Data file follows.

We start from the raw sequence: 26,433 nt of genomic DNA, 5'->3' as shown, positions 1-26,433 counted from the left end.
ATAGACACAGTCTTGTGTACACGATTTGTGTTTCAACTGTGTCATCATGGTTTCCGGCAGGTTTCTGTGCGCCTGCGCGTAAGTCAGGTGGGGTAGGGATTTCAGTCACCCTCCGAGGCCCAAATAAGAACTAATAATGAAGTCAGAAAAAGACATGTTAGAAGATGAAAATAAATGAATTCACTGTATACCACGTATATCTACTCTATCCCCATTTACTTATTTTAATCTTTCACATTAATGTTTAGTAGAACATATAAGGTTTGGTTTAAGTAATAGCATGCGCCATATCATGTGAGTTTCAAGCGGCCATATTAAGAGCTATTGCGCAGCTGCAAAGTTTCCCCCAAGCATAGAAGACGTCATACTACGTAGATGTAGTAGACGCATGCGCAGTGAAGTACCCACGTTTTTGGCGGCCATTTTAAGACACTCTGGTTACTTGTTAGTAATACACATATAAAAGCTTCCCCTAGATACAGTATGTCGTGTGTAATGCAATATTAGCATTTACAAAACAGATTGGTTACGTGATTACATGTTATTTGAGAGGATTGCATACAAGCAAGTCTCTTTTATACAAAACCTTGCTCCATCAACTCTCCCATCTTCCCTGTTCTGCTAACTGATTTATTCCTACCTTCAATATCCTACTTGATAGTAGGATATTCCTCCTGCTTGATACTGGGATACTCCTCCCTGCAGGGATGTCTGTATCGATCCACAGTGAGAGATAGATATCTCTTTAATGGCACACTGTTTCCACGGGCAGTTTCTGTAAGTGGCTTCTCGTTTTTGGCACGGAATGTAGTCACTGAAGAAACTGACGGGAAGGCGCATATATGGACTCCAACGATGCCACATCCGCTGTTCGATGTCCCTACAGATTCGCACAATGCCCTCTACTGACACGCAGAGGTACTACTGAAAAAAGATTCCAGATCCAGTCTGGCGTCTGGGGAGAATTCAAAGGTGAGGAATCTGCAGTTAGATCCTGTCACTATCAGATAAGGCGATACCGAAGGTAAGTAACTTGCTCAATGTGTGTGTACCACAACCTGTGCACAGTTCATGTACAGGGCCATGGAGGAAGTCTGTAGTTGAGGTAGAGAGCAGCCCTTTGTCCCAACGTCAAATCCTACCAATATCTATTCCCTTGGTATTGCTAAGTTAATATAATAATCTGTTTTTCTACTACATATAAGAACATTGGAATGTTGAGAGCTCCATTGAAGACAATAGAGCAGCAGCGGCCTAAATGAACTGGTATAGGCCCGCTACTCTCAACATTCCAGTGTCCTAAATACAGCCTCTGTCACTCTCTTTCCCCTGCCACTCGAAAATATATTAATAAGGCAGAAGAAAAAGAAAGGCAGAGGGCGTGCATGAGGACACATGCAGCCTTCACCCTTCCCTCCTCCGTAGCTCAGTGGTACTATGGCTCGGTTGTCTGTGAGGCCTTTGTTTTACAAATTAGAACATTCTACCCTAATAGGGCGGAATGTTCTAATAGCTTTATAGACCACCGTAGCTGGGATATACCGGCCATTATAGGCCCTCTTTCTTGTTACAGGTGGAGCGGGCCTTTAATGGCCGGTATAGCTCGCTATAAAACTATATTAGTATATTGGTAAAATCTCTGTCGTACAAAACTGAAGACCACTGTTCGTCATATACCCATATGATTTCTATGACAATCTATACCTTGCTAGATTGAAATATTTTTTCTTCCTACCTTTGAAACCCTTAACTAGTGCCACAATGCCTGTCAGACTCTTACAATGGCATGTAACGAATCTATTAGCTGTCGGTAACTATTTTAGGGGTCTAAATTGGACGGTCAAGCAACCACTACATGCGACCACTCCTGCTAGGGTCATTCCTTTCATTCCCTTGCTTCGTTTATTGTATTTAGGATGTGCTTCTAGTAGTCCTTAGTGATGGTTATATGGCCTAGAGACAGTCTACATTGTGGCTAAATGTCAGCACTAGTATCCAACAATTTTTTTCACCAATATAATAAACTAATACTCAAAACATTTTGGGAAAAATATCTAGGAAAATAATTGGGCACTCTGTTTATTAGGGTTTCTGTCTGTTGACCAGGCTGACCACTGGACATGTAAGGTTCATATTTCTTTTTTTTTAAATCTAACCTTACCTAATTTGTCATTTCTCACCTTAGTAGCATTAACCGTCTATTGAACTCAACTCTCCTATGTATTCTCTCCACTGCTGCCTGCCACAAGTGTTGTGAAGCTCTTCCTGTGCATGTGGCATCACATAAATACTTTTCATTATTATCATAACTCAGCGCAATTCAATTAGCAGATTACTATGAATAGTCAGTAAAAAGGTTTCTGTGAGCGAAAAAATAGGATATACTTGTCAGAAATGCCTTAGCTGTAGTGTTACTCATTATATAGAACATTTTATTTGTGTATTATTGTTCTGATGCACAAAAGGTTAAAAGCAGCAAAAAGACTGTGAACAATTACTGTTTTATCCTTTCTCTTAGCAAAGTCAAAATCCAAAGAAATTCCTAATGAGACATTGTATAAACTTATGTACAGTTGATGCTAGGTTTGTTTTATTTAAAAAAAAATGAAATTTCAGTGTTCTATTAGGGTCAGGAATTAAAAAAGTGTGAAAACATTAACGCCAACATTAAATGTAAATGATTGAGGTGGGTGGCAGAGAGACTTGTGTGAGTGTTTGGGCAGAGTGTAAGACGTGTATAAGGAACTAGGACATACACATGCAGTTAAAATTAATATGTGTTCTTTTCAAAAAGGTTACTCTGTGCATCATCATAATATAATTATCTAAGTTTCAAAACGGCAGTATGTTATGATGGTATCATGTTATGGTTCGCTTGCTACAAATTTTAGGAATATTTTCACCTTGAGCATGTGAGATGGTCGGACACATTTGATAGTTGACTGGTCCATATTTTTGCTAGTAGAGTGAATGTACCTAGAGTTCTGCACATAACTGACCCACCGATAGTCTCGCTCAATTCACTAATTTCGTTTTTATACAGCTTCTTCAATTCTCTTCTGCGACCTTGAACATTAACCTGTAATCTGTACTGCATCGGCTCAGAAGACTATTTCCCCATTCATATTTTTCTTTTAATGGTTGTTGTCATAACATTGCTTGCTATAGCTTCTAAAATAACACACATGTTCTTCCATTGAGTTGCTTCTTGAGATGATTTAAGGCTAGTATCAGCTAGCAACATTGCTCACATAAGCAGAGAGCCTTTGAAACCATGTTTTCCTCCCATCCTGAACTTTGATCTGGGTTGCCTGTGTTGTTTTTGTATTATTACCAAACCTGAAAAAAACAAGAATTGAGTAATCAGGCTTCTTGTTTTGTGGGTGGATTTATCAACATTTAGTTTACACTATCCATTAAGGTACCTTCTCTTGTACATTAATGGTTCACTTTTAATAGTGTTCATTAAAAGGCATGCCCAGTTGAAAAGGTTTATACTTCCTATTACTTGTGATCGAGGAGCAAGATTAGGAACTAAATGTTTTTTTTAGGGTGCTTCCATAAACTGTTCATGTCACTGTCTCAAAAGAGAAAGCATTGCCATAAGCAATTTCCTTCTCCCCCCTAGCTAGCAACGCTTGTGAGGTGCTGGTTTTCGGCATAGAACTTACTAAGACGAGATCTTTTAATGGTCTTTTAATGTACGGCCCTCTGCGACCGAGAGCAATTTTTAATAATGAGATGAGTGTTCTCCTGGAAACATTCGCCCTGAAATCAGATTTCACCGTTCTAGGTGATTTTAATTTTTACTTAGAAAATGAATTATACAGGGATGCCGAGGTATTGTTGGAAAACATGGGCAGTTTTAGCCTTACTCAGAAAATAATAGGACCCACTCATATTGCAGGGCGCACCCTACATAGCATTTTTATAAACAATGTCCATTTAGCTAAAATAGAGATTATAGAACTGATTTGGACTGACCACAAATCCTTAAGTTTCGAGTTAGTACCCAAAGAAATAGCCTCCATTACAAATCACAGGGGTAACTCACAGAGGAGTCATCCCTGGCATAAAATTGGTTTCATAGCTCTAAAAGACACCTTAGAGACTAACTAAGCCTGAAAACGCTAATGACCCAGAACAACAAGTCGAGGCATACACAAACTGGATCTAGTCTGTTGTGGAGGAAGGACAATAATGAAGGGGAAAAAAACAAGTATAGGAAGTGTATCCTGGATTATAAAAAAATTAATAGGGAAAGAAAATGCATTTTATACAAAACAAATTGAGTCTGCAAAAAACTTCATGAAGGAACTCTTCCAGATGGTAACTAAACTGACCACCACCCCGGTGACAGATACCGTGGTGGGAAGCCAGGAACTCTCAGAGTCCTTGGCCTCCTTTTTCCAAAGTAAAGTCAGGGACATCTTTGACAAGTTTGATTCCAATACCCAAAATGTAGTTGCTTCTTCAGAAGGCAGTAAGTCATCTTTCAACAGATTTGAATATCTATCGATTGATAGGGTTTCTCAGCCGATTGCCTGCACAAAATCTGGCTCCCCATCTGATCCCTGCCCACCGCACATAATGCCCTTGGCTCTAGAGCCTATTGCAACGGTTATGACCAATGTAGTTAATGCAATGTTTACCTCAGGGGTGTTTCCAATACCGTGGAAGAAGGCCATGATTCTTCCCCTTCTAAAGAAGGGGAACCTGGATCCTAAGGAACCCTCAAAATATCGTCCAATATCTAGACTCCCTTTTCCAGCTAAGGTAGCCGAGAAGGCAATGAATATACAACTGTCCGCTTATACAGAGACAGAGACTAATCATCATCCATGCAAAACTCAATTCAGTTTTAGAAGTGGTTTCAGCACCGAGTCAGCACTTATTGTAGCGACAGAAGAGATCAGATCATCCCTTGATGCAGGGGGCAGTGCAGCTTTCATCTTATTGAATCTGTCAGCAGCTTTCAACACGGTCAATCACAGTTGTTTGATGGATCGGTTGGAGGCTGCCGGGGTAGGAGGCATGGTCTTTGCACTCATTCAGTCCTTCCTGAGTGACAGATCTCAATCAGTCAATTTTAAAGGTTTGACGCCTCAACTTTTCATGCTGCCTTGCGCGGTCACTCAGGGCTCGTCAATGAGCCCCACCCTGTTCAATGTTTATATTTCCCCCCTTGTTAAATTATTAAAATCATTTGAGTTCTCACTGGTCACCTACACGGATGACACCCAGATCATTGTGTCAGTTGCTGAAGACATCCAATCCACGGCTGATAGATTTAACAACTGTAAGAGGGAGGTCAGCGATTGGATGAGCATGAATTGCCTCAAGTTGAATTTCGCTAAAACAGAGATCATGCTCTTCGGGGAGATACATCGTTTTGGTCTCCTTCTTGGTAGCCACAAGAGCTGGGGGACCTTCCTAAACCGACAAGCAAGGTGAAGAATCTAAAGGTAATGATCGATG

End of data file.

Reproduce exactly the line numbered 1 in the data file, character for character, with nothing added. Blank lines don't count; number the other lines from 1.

We start from the raw sequence: 26,433 nt of genomic DNA, 5'->3' as shown, positions 1-26,433 counted from the left end.